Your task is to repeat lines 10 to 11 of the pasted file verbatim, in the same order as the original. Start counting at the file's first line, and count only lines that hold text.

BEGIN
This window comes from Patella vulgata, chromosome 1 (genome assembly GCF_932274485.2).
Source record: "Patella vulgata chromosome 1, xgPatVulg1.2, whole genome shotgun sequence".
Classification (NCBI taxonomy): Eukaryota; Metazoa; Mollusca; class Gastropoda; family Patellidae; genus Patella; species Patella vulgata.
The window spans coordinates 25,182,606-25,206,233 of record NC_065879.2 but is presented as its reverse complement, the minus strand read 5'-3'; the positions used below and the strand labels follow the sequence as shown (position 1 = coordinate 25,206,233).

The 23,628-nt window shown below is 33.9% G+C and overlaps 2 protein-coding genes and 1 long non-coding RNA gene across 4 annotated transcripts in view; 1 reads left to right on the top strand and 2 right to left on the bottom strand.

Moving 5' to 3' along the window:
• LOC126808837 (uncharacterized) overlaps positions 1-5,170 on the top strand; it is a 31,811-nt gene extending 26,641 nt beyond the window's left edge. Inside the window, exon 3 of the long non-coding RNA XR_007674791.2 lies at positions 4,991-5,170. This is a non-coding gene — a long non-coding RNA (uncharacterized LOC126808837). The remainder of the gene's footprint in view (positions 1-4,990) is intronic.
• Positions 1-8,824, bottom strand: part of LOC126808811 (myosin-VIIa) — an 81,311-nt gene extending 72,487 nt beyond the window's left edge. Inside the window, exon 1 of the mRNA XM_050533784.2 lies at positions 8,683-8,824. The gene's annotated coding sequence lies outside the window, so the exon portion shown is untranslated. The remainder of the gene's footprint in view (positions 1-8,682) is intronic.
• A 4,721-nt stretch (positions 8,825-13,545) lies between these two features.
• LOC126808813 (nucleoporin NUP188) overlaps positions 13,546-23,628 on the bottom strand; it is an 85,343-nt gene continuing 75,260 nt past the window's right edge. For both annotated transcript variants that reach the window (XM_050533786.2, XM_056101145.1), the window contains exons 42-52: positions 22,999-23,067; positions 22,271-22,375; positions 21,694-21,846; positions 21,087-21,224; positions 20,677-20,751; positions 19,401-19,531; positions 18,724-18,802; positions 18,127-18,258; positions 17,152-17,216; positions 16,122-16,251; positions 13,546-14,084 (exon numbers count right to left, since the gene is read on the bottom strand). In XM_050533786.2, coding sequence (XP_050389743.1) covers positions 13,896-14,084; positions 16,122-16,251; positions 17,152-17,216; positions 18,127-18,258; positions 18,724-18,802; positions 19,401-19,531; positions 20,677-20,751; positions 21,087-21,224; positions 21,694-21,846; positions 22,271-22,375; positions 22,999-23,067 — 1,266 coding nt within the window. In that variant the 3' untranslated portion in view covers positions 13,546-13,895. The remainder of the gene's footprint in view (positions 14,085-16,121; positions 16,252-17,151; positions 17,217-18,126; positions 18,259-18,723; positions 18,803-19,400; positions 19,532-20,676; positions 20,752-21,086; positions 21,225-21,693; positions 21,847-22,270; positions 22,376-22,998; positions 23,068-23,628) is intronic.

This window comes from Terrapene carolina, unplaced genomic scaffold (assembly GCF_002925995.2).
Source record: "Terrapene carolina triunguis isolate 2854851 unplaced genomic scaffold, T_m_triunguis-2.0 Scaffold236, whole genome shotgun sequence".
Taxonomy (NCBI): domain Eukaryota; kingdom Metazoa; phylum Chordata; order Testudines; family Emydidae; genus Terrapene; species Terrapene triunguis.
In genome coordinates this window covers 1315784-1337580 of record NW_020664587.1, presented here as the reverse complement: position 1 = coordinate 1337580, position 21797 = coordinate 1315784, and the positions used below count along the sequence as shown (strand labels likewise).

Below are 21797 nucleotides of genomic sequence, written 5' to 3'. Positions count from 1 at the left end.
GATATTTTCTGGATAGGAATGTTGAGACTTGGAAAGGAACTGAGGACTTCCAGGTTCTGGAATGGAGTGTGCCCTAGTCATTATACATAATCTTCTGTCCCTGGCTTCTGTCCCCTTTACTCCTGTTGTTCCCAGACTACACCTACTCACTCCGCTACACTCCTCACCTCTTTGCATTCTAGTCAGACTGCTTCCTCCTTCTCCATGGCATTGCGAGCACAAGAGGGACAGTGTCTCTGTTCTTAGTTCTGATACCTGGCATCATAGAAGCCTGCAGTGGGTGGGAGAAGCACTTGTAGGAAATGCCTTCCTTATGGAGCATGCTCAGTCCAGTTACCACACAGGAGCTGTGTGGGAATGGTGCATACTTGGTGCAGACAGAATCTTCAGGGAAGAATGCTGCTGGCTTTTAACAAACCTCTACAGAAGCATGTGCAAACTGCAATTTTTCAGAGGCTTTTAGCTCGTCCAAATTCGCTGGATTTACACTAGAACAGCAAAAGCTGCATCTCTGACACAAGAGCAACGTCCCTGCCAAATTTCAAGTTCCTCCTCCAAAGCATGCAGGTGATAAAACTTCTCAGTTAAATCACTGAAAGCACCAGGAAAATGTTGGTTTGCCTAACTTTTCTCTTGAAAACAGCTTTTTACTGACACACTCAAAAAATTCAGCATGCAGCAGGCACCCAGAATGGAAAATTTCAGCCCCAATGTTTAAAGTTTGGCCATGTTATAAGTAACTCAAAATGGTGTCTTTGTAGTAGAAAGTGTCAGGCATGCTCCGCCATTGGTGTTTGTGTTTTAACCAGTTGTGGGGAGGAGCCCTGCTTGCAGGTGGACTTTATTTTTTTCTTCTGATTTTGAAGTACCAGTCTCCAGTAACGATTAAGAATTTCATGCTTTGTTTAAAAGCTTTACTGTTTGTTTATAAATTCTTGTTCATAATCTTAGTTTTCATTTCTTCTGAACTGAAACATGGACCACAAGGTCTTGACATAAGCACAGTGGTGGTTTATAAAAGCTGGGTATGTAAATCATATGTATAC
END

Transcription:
• LOC126808813 (nucleoporin NUP188) overlaps positions 13,546-23,628 on the bottom strand; it is an 85,343-nt gene continuing 75,260 nt past the window's right edge. For both annotated transcript variants that reach the window (XM_050533786.2, XM_056101145.1), the window contains exons 42-52: positions 22,999-23,067; positions 22,271-22,375; positions 21,694-21,846; positions 21,087-21,224; positions 20,677-20,751; positions 19,401-19,531; positions 18,724-18,802; positions 18,127-18,258; positions 17,152-17,216; positions 16,122-16,251; positions 13,546-14,084 (exon numbers count right to left, since the gene is read on the bottom strand). In XM_050533786.2, coding sequence (XP_050389743.1) covers positions 13,896-14,084; positions 16,122-16,251; positions 17,152-17,216; positions 18,127-18,258; positions 18,724-18,802; positions 19,401-19,531; positions 20,677-20,751; positions 21,087-21,224; positions 21,694-21,846; positions 22,271-22,375; positions 22,999-23,067 — 1,266 coding nt within the window. In that variant the 3' untranslated portion in view covers positions 13,546-13,895. The remainder of the gene's footprint in view (positions 14,085-16,121; positions 16,252-17,151; positions 17,217-18,126; positions 18,259-18,723; positions 18,803-19,400; positions 19,532-20,676; positions 20,752-21,086; positions 21,225-21,693; positions 21,847-22,270; positions 22,376-22,998; positions 23,068-23,628) is intronic.

This window comes from Terrapene carolina, unplaced genomic scaffold (assembly GCF_002925995.2).